An Analysis of Induction-Year Agricultural Education Teachers' Attitude toward Teaching during the 2011-2012 School Year in Texas, Oklahoma, and New Mexico
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Teacher shortages are a critical issue for education, and agricultural education has not been exempt from this trend. Many factors possibly contribute to this lack of qualified teachers. Researchers suggest that retention practices, stress factors associated with agricultural education, and job satisfaction may be areas for improvement within the profession. A deeper understanding of the problems beginning teachers experience is a critical first step in raising the retention rate for new teachers. An original researcher-designed instrument based on Moir was composed of 66 items intended to measure induction-year teachers’ attitude toward teaching and was administered at six different points in time to induction-year agriculture teachers in Texas, Oklahoma, and New Mexico during the 2011–2012 school year. Data collection occurred via a mixed mode design following the Tailored Design Method. The overall response rate was 52.5% with 197 responses to the instrument. All 66 scale items from the original questionnaire were included in the principal component analysis (PCA) with varimax rotation; coefficients with an absolute value less than 0.45 were suppressed. The Kaiser–Meyer–Olkin (KMO) of sampling adequacy was 0.787 and Bartlett’s test of sphericity was significant (p < 0.001). Factor analysis yielded a nine factor solution using varimax rotation. Forty-five items composed the Agricultural Education Induction-Year Teacher Attitudinal Scale. Descriptive names for the constructs were the product of 20 experts in the field of agricultural education: “Professional Efficacy,” “Balanced Reflection,” “Professional Commitment,” “Professional Confidence,” “Anticipated Change,” “Work-Life Balance,” “Strategic Renewal,” “Problem Solving,” and “Professional Resolve.” Overall reliability coefficient for the proposed new instrument was 0.88. Overall attitude toward teaching was not statistically significantly different across measures. No significant predictors of attitude toward teaching based on selected demographic variables were generated as a result of forced entry regression. Grand mean scores per round did not statistically differ from one round to another. A model of induction-year agricultural education teacher’s attitudes was proposed along with a scale adjusted model of agricultural education teacher attitude toward teaching. A model of all attitude constructs was presented to illustrate the effect of time on the attitude of the induction-year agricultural education teachers.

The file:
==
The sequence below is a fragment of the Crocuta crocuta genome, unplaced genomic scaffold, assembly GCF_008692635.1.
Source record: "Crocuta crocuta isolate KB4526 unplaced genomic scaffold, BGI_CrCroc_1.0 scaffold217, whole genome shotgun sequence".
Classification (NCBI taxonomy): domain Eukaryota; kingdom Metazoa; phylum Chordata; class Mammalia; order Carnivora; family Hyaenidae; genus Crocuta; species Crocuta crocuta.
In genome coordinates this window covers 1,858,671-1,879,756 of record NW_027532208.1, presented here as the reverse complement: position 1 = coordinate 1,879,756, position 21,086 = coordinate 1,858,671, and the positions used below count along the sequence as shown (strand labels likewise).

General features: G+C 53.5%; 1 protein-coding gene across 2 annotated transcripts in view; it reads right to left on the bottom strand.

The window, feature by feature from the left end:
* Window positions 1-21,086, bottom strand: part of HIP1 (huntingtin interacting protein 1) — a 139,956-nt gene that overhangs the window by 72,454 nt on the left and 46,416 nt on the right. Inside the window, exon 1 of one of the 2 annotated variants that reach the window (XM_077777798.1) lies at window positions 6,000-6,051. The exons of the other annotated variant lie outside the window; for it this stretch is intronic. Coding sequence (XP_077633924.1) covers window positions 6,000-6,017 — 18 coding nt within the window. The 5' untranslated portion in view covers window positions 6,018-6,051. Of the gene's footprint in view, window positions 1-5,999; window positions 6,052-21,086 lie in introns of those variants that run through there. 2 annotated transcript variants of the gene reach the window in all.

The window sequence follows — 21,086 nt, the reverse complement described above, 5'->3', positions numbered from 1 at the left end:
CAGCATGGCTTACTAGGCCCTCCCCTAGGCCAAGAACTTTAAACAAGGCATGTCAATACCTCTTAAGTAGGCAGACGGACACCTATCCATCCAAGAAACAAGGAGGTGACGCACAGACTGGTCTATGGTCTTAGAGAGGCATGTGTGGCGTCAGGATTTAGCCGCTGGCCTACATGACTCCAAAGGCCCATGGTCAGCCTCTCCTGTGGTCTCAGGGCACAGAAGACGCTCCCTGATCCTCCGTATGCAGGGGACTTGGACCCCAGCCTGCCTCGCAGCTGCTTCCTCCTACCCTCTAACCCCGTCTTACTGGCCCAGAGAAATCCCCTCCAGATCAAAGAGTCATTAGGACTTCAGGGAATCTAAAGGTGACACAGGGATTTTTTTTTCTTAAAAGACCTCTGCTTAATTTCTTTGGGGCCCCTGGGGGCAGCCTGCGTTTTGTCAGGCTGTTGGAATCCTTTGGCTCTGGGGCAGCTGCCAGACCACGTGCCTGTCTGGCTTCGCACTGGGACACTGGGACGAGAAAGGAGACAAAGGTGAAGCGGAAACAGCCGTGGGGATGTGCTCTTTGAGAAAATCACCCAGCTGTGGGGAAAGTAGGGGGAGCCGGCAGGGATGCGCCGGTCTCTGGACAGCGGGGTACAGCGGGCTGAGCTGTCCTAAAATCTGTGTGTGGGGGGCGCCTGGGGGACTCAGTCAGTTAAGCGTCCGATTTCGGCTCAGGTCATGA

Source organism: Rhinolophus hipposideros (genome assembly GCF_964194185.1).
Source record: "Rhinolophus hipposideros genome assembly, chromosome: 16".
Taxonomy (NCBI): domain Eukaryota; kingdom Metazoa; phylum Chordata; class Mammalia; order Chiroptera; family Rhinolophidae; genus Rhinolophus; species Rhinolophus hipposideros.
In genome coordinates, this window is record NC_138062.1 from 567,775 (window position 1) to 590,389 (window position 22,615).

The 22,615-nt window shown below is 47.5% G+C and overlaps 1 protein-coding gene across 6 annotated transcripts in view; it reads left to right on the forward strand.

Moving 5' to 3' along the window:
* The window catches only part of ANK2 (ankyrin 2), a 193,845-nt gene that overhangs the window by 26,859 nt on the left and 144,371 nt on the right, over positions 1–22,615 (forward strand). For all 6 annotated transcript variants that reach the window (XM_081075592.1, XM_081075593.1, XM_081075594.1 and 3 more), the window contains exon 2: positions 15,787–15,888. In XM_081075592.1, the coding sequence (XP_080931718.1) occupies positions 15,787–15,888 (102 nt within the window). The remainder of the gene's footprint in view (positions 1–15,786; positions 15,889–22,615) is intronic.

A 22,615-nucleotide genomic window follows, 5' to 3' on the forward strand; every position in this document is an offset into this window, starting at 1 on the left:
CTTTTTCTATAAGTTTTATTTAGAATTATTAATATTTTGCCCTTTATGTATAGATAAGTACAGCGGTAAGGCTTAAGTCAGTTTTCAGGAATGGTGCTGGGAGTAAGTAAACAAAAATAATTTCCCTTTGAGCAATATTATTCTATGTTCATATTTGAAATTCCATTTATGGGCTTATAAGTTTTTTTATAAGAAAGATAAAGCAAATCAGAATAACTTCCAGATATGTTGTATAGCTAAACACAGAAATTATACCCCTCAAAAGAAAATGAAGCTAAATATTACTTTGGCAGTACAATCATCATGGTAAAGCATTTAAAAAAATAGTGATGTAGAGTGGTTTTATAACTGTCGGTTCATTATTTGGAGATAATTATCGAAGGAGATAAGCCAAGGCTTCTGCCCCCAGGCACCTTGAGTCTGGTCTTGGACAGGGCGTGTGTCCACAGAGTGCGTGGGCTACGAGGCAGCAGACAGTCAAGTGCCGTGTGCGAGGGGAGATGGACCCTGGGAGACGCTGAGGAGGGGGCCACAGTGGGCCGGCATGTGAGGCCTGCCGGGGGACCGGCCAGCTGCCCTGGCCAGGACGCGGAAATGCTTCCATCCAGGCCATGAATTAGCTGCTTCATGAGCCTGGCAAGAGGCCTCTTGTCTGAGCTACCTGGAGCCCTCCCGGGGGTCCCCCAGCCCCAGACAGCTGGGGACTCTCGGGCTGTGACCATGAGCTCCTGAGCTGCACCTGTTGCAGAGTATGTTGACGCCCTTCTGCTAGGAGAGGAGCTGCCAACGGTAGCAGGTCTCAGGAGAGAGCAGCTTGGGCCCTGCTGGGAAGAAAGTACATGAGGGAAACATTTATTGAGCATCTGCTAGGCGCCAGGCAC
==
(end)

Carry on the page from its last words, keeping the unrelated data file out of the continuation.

Lawrence, Shannon 1980- (2012). An Analysis of Induction-Year Agricultural Education Teachers' Attitude toward Teaching during the 2011-2012 School Year in Texas, Oklahoma, and New Mexico. Doctoral dissertation, Texas A&M University. Available electronically from